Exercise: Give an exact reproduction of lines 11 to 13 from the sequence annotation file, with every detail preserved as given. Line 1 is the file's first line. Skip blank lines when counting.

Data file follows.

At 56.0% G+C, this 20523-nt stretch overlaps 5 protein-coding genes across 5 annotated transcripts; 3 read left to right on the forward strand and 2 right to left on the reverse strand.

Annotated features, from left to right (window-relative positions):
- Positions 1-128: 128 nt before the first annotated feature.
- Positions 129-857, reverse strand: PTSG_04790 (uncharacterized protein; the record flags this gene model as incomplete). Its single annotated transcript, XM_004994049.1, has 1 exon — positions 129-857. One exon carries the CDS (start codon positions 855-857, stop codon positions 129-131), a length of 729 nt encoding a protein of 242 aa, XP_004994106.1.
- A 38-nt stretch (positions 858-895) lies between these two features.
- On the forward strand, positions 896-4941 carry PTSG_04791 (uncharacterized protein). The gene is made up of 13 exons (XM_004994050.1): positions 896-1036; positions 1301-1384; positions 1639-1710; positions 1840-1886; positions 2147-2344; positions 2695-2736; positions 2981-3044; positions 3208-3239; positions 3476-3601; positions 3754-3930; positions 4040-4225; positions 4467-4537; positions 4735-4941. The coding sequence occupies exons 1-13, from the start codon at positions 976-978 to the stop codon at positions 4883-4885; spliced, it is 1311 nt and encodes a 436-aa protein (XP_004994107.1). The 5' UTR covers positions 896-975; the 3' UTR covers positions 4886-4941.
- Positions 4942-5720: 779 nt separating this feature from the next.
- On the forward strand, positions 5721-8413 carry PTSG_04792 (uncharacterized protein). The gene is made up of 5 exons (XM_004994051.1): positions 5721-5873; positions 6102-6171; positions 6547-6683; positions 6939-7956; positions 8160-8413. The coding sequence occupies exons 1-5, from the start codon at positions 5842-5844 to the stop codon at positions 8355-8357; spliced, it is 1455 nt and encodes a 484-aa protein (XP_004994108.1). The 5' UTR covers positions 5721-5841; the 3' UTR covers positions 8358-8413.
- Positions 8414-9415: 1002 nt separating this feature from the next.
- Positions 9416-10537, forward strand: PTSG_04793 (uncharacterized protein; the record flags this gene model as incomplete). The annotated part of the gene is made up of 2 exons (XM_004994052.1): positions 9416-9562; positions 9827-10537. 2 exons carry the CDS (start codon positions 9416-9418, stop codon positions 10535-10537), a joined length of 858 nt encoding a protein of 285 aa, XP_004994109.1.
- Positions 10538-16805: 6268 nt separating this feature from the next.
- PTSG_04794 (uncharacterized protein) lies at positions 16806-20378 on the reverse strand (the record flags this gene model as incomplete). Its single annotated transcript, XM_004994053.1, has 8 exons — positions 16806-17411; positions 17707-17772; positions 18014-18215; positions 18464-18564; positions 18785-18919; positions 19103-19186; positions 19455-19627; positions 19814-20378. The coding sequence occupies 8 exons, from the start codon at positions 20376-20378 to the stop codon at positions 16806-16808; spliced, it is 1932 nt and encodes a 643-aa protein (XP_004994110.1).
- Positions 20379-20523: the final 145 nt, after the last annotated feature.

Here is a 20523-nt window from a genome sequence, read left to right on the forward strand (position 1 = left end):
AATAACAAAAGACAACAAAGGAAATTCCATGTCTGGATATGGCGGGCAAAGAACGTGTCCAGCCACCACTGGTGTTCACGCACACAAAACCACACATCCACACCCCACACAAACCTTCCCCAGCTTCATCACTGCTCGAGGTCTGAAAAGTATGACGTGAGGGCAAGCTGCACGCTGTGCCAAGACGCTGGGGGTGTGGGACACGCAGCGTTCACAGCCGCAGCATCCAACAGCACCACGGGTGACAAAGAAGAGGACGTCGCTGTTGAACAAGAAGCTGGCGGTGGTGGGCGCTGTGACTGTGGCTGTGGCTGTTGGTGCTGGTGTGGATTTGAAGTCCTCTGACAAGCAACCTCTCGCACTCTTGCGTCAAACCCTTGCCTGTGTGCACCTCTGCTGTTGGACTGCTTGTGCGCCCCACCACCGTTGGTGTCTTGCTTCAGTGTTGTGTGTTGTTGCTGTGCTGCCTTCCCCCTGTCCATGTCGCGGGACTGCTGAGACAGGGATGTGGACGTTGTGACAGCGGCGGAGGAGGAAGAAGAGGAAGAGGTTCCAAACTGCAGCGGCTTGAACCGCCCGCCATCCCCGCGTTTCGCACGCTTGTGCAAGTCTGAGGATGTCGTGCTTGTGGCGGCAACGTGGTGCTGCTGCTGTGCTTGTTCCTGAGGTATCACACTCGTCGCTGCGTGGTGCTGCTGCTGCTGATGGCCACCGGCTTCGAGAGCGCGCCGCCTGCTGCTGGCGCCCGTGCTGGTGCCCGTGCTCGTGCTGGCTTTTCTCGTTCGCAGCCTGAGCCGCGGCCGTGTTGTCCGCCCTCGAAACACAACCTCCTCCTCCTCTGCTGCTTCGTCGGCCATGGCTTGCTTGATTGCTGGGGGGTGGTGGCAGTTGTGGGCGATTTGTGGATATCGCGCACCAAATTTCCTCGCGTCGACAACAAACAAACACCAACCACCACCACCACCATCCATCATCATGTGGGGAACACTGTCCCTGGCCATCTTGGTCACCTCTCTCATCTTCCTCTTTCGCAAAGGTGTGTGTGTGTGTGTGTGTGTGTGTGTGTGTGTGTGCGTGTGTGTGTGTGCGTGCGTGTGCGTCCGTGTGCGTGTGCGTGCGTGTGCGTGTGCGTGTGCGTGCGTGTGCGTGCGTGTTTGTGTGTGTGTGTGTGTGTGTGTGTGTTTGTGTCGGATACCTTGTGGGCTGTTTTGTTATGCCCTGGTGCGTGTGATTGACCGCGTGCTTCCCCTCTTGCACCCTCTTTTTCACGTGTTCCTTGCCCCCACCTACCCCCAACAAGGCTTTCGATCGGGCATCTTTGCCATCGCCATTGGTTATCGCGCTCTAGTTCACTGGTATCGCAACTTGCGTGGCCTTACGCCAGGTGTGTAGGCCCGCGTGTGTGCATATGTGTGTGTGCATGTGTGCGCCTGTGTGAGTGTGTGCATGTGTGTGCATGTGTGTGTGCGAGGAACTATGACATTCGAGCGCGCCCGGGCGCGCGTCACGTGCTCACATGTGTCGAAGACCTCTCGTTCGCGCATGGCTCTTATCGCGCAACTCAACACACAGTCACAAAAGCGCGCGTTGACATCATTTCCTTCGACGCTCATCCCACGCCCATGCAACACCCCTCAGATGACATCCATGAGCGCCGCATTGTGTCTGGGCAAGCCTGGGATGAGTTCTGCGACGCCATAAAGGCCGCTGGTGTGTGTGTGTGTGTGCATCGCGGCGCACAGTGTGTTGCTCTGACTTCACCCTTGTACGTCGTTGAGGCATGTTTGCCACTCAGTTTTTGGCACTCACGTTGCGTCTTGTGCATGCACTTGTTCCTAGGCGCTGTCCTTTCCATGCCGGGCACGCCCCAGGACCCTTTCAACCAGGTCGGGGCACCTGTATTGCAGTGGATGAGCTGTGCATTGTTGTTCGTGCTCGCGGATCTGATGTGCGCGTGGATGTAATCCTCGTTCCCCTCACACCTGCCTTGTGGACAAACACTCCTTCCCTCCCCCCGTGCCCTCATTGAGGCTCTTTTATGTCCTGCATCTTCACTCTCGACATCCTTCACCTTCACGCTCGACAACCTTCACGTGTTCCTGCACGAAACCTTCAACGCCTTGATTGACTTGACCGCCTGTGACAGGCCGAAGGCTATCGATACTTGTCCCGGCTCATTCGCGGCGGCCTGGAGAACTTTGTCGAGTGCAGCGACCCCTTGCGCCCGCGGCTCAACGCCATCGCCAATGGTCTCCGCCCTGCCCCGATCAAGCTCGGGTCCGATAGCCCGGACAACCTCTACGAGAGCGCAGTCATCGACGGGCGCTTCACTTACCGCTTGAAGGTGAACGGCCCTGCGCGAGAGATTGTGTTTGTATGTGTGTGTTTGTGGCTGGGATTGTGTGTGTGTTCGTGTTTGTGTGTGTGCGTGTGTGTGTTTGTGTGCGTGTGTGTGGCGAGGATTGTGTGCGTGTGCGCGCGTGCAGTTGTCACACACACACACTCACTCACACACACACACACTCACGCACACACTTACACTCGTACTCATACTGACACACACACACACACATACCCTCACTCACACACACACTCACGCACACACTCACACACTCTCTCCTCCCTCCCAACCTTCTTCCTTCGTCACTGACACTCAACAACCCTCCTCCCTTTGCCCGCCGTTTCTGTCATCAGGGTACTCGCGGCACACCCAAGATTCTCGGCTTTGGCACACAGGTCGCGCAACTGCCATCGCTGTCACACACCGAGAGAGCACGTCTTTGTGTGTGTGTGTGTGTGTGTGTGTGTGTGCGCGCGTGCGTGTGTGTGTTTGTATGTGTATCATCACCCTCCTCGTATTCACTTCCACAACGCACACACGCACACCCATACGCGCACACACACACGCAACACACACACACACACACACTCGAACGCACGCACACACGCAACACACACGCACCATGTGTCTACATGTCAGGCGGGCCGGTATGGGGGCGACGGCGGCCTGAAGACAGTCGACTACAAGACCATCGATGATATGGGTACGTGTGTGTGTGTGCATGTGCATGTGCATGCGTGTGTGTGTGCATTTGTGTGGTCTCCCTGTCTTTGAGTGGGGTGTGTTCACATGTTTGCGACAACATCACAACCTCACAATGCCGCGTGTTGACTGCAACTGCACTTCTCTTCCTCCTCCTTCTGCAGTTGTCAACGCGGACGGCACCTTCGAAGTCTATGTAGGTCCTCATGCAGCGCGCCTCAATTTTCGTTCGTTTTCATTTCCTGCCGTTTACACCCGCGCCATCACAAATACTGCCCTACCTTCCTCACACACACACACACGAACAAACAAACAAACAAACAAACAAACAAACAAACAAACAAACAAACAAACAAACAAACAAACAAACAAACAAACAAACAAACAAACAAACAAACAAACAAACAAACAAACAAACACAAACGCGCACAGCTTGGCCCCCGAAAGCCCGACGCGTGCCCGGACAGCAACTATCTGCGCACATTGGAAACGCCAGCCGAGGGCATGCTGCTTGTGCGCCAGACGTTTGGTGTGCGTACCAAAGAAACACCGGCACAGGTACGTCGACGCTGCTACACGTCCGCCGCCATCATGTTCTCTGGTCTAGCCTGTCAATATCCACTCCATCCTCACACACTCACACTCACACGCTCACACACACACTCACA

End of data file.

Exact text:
- Positions 10538-16805: 6268 nt separating this feature from the next.
- PTSG_04794 (uncharacterized protein) lies at positions 16806-20378 on the reverse strand (the record flags this gene model as incomplete). Its single annotated transcript, XM_004994053.1, has 8 exons — positions 16806-17411; positions 17707-17772; positions 18014-18215; positions 18464-18564; positions 18785-18919; positions 19103-19186; positions 19455-19627; positions 19814-20378. The coding sequence occupies 8 exons, from the start codon at positions 20376-20378 to the stop codon at positions 16806-16808; spliced, it is 1932 nt and encodes a 643-aa protein (XP_004994110.1).
- Positions 20379-20523: the final 145 nt, after the last annotated feature.